We’ve been reading, analyzing and thinking about Roth conversions since 2006 when Congress enacted the Tax Increase Prevention and Reconciliation Act.  Congress’ motive was to snag tax dollars sooner than later to offset the spending provisions in the Act.

Tax and financial planning involves making assumptions.  We’re used to that.  But the gravity of assumptions required for Roth conversion calculations are significant.  Even the smallest change can have a dramatic impact on the perceived benefits.  Therefore, the perceived benefit should be multiple times greater than the tax cost to entice you to pay tax on the funds now instead of in 20, 30 or more years from now.

The greatest value from the conversion comes from the longest deferral.  We’re talking between 30 to 50 years – a very long time.  If the Roth funds are spent sooner, the perceived benefit evaporates.

Three situations collectively offer a strong chance of a long-term benefit from converting to a Roth IRA:

  • You havemore overall wealth than you will need for your lifetime
  • You should be able to pay the tax from non-IRA funds.
  • Your children are likely to be in high tax brackets when they receive their inheritance.

If this sounds like you, take your unneeded IRA money and create a Roth IRA; then forget about it and never touch the money again.  The Roth will be for your heirs alone to spend.

But beware; if you were to spend the Roth funds before 30 years pass, you would most likely erase the benefit.  The tax you paid to convert would become a cost, a loss to your net worth, a mistake … and the IRS will thank you.

You need to be fairly certain that your children won’t be tempted to withdraw and spend the Roth money quickly.  To attain the perceived benefit, they should withdraw only the minimum required amount over their life expectancy.  At age 60 this would amount to 4% of the Roth IRA value.  Will they have meaningful wealth of their own or have other sources of inherited wealth from you? [1]

Are you relatively young – under 40?  If so, you too might benefit from a Roth conversion in 2010.  But, once again, only if you don’t need the Roth funds for at least 30 years.  You also need to be fairly certain that you’ll be in a higher tax bracket 30 years from now.

But wait, there’s more.  A Roth conversion could make sense in any year when your taxable income is negative or below 15% so long as your future tax bracket is likely to be the same or higher.  Here are a couple of possible situations that would produce a tax benefit from making a Roth conversion:

  • If you move to an assisted living facility or a licensed retirement home and receive a large medical expense deduction resulting in low or negative taxable income. These deductions can be over $100,000 for a couple.
  • If you own a business that has a large ordinary loss creating low or negative personal taxable income.
  • If you have large amounts of itemized deductions that create low or negative taxable income.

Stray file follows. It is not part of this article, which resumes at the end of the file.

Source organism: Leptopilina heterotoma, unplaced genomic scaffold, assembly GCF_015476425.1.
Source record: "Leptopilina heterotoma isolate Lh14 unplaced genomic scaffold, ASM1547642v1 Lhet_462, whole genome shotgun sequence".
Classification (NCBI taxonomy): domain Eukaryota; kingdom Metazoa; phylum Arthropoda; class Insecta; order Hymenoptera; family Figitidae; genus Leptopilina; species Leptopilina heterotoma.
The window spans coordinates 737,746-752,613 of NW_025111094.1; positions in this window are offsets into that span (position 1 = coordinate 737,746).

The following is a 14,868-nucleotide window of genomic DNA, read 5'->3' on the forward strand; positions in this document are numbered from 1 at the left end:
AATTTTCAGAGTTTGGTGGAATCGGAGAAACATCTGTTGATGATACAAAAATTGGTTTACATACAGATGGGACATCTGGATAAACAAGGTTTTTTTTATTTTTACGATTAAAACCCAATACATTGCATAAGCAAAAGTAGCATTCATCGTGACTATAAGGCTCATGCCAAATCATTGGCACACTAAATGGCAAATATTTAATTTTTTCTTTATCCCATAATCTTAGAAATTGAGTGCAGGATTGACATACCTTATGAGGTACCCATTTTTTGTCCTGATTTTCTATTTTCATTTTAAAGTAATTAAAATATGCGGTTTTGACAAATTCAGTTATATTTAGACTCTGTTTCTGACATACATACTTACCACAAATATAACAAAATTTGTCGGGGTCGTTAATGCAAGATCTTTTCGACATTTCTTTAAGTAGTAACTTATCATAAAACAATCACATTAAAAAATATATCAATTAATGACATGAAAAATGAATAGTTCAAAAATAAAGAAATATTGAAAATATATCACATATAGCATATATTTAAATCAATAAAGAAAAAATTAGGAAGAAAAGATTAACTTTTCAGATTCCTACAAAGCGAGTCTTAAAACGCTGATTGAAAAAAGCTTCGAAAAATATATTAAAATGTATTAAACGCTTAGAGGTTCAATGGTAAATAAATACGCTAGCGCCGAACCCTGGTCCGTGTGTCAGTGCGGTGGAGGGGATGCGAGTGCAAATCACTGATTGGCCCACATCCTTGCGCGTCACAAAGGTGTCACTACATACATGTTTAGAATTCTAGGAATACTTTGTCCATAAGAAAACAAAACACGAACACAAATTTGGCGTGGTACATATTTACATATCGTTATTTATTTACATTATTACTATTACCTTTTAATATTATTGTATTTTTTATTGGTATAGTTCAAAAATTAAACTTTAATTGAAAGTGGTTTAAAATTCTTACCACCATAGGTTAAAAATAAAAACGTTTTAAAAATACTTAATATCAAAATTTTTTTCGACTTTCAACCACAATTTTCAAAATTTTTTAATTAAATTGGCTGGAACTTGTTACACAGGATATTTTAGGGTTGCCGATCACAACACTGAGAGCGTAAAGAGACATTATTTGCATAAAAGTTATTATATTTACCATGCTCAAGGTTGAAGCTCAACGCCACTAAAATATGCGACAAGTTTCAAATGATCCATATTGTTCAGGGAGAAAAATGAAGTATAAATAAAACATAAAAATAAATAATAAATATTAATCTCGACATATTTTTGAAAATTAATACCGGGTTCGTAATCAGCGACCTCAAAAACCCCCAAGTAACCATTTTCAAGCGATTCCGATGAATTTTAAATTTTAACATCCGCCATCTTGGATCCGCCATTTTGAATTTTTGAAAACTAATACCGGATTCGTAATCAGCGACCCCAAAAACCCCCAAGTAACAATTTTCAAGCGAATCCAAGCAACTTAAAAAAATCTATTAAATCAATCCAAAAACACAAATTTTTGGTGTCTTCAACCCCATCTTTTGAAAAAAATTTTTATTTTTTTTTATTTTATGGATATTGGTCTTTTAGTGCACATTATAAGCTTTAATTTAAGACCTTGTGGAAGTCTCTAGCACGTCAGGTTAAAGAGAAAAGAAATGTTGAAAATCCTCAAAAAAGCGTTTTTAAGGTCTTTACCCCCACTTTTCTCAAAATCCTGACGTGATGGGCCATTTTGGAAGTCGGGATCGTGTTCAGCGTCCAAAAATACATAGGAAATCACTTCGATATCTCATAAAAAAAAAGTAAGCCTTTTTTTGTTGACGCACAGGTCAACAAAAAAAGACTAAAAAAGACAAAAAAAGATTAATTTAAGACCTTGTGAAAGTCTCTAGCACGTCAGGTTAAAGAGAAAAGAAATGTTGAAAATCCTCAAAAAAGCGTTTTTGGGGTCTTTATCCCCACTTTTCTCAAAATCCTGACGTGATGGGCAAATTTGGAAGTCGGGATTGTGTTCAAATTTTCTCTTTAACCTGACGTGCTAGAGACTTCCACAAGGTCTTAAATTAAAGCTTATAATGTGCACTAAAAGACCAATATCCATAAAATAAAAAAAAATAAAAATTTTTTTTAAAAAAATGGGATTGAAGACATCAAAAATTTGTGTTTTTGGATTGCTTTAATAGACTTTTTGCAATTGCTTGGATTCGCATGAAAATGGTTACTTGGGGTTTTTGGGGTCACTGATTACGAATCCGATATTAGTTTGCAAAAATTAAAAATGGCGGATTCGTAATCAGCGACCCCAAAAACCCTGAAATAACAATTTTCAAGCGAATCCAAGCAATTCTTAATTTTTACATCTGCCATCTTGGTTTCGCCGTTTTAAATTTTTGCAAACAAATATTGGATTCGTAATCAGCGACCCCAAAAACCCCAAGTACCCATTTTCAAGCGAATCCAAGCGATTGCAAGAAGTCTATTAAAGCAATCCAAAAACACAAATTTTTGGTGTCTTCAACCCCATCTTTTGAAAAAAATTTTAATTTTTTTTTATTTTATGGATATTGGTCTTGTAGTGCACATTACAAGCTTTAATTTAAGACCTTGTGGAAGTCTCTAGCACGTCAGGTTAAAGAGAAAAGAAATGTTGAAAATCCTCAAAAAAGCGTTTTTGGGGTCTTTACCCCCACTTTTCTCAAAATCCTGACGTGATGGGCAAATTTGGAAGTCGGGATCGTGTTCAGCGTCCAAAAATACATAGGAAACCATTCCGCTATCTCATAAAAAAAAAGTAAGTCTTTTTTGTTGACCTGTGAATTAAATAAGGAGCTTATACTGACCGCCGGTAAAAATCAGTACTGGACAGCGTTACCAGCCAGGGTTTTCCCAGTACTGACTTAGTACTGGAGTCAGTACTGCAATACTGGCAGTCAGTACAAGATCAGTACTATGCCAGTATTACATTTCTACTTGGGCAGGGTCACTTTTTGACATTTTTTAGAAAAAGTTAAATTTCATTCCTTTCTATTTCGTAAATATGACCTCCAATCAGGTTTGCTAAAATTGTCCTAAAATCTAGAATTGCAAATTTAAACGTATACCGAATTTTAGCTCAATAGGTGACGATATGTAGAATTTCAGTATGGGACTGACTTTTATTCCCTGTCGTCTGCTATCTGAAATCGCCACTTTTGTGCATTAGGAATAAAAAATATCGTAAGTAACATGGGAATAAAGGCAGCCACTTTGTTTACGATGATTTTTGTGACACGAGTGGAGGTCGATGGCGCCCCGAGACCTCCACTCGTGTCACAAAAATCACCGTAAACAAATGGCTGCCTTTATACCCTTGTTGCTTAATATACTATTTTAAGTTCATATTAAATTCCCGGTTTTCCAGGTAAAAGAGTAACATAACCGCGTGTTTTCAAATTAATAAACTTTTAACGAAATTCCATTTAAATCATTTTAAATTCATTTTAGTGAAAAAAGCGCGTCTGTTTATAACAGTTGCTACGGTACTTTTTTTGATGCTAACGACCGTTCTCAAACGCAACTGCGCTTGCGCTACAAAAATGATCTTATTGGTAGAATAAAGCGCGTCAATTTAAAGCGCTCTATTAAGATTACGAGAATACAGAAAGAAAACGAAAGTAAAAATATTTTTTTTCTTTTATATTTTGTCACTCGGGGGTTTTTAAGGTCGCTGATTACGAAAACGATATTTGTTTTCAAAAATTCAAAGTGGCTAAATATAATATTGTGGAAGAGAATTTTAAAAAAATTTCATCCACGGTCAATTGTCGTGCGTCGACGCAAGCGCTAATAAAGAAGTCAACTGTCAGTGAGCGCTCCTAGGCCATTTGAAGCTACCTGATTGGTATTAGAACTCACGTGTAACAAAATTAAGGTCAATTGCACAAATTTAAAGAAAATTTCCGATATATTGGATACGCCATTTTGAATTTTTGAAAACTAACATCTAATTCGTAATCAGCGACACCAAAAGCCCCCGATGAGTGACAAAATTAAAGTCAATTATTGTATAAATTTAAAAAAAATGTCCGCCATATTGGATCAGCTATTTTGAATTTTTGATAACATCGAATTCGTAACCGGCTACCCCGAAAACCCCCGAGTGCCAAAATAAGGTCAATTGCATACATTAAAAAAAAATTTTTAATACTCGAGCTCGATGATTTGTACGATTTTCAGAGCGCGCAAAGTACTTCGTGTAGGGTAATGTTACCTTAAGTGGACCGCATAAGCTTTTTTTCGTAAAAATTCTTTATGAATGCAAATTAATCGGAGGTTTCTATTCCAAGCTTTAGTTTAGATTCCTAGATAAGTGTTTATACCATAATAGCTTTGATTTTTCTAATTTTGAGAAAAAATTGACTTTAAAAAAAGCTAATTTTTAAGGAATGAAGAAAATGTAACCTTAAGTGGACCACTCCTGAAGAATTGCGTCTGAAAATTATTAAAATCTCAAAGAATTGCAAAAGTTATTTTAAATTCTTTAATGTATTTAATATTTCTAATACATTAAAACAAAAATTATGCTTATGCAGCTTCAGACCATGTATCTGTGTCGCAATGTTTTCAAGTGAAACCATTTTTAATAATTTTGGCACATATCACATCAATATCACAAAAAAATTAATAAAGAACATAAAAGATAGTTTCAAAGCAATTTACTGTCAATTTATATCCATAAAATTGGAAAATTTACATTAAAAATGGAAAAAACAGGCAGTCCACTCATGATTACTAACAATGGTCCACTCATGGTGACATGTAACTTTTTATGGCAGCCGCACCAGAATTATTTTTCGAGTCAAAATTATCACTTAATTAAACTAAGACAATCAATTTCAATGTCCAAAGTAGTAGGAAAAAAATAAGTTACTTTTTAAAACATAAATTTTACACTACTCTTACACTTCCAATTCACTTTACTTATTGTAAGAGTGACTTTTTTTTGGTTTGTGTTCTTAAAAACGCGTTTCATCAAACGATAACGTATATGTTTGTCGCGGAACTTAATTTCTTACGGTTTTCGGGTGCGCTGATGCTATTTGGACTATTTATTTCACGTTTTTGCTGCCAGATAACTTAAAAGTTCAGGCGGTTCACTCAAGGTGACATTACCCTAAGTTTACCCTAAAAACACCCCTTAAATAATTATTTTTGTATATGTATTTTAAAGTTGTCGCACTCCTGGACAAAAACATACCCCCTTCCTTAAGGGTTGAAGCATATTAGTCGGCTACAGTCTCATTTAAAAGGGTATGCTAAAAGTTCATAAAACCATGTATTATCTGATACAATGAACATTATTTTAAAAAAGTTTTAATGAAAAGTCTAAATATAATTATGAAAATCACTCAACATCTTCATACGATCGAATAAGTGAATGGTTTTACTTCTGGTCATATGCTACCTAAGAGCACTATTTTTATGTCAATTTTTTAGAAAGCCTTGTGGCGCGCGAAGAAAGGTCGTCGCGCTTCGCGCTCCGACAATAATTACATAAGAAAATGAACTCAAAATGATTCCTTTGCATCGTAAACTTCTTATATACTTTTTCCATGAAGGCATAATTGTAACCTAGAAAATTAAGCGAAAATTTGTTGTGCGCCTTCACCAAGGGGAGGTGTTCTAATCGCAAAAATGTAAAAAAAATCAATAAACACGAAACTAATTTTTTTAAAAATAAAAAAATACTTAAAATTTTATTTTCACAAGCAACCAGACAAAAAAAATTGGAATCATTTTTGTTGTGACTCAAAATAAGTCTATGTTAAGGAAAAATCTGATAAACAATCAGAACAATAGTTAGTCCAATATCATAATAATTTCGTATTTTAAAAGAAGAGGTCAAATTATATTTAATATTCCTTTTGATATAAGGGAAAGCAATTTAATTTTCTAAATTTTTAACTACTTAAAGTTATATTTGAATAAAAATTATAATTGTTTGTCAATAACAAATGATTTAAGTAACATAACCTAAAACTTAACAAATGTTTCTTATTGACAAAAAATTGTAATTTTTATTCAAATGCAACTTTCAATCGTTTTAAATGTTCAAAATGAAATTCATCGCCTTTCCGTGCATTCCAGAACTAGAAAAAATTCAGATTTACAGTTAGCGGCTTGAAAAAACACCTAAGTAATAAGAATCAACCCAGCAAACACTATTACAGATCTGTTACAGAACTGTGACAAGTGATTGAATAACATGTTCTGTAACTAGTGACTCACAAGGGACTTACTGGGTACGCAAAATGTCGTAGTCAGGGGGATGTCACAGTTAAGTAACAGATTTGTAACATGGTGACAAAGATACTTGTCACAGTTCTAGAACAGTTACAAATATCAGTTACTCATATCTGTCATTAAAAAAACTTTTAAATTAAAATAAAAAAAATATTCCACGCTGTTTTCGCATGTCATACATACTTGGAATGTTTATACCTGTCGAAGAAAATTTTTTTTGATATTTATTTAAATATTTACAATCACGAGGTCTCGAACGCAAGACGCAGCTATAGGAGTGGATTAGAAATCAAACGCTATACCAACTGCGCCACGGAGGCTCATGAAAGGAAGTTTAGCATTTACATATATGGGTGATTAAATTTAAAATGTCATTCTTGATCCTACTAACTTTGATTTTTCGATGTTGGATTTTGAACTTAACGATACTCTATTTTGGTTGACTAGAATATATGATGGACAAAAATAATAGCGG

Under one of these low income situations, the Roth funds don’t have to be left untouched for 30 or 50 years to be beneficial.  But the longer you leave the funds alone, the greater the benefit becomes.

Many are tempted to make a Roth conversion in 2010 without fully understanding the math.  Paying the taxes now is like digging a very deep hole.  The hole gets filled in slowly with the long, drawn-out benefits of not paying taxes on the Roth IRA withdrawals and earnings for the next 30 to 50 years.  It takes about 30 years just to fill up the hole.  Don’t be lured by a calculation that shows a large dollar benefit.  Instead, look for a benefit that is eight or ten times greater than the tax cost. As an example, if the tax cost of conversion is $50,000, the perceived benefit should be $400,000 to $500,000.

We all feel certain that tax rates are going up in the future.  Our analysis takes higher rates into consideration.  We also considered that in 30 years, the tax laws will be very different than today.  There’s no guarantee that Roth IRAs will always be untaxed.  After all, Social Security used to be tax-free too.  If money is needed, the government will find a way to increase revenue and the individuals with means and resources are always a prime target.

After reading this if you’re not a candidate for conversion of some or all of your IRA to a Roth, let’s review how you will pay tax on your regular IRA.  It may not be as bad as you think.

You will take a minimum required distribution (MRD) from your IRA beginning at age 70-1/2.  That required distribution starts out at about 4% and climbs very slowly each year.  At age 80 you’re required to withdraw 5%.  It’s likely that your IRA will grow faster than the MRD withdrawals for at least the first ten years.  Let’s put some numbers behind that:

If you have $1 million in an IRA at age 70 1/2, your MRD will be $36,496.  Depending on your tax bracket and the tax rates, you could pay tax of $9,000 (~25%) to $12,000 (~35%).  By age 80, if your IRA grows at 7% on average per year, its value will be around $1.4 million – even after ten years of withdrawals.  For that year, your MRD will be $74,866 and you would pay tax of $18,000 (~25%) to $26,000 (~35%.)

Very few with income over $100,000 are likely to benefit from the Roth conversion.  We are prepared to discuss this and address your specific situation if you feel you may be a candidate.[1] A couple of technical comments:  an inherited IRA is not eligible for a Roth rollover; and minimum required distributions from inherited IRAs are based on single life expectancy instead of joint life expectancy like regular IRAs.

PAST PERFORMANCE IS NO GUARANTEE OF FUTURE RESULTS. This information is for educational purposes only and should not be considered investment advice or an offer of any security for sale.